If your home was recently damaged in this year's hurricanes, it is important that the rebuilding process
be done properly to insure your damaged home can be built to withstand future storms. Choosing the
right contractor who uses the right building materials and who pays attention to construction details is
key to rebuilding your home.

Choosing a renovation or rehabilitation contractor is always a difficult process.

The best source of information is from ones you trust. Did you learn of the contractor from friends or
acquaintances? Have they had a good experience with the contractor?

Has the contractor been in the community a long time?

Is the contractor willing to give you number of recent references, not just one or two?

Ask if the contractor will rebuild all elements to the latest hurricane requirements in the building code

When working with the contractor here is some technical issue to consider. These recommendations
come from the PATH research.

Reduce dangerous uplift through the use of hurricane straps and clips. In hurricane-prone areas,
use hurricane ties or clips to connect the roof to the wall system, which helps keep the roof on the
home. Line up bracing and truss tie-down points, and anchor each level to the level below. Use light-
gauge steel straps to anchor the first story to the foundation. Over the years, hurricane ties had a 92%
success rate.

Wall bracing: Make sure that contractor in rebuilding walls uses a rated bracing material such as
oriented strand board or plywood.

Construction practices with durability in mind: Material durability is key to future disaster
resistance. Buy and install materials that will last. Also, attention to small details - lapping wall top
plates at intersections with interior walls and attaching sheathing to a common stud in corner
construction - can make all the difference, according to full-scale shear wall testing done by the NAHB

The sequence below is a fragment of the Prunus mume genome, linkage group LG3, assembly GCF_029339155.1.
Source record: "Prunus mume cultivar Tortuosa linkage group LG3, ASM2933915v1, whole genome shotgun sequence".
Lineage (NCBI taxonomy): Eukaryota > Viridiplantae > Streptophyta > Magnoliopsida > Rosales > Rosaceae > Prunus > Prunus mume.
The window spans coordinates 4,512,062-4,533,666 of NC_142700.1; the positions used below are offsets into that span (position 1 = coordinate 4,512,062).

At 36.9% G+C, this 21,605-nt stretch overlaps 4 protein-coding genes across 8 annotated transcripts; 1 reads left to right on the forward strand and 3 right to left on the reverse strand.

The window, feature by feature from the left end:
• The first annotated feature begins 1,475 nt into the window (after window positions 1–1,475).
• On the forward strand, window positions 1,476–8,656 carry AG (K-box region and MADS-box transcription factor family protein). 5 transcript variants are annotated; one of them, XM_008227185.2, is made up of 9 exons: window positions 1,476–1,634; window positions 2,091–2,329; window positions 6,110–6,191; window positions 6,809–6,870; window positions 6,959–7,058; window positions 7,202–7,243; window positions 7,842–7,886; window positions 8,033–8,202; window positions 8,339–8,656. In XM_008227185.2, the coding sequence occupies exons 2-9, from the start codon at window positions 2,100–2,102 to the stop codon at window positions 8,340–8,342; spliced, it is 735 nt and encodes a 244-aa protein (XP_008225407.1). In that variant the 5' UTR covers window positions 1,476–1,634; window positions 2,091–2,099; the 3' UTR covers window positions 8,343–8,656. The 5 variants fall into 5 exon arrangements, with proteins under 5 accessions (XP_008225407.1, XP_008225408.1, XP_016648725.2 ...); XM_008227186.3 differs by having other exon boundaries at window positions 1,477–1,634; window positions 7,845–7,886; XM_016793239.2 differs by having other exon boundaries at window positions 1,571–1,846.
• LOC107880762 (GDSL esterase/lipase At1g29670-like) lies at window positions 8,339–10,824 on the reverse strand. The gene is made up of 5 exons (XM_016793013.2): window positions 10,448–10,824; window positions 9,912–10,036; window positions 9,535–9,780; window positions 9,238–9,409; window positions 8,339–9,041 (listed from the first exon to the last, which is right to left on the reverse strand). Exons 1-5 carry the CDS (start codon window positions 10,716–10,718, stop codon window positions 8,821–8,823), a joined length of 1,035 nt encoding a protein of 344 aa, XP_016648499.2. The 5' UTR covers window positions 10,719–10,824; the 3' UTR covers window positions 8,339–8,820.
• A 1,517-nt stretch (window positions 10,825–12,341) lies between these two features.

Research Center.

Proper nailing schedule: Size, type and placement are all factors. Inadequate nailing in older building
codes was implicated in the widespread roof sheathing damage in Hurricane Andrew. When inspecting
roof-sheathing nails, attention to a gable end truss is especially important.
Ring-shank nails: To secure sheathing panels in hurricane-prone areas with basic wind speed of 110
mph or greater, ring-shank nails are necessary for their higher withdrawal capacity.
Protection from wind-borne debris: Reduce forces on the structure and minimize water and wind-
related damages to the interior by protecting windows with approved shutters or properly fastened
wood structural panels in coastal homes that might experience a hurricane.

Proper garage doors. If your garage door needs replacement, make your that your new door is
reinforced to better resist hurricane force winds. Garage door failure opens homes to the full force of
hurricanes with often-catastrophic damage to the home.

Assure quality and energy efficiency. In the haste to rebuild and restore, avoid building practices and
materials result in homes and businesses that are not properly weatherized and energy efficient. By
properly flashing and sealing buildings, you will minimize future water damage and mold growth. By
selecting and properly installing energy-efficient HVAC equipment, lighting and appliances, and by
weatherizing the buildings, you will maximize resources and minimize your future energy bills.

For additional information on disaster resistant technologies and practices as well as other information
on building homes that are safer, more durable, energy efficient and affordable, visit the PATH website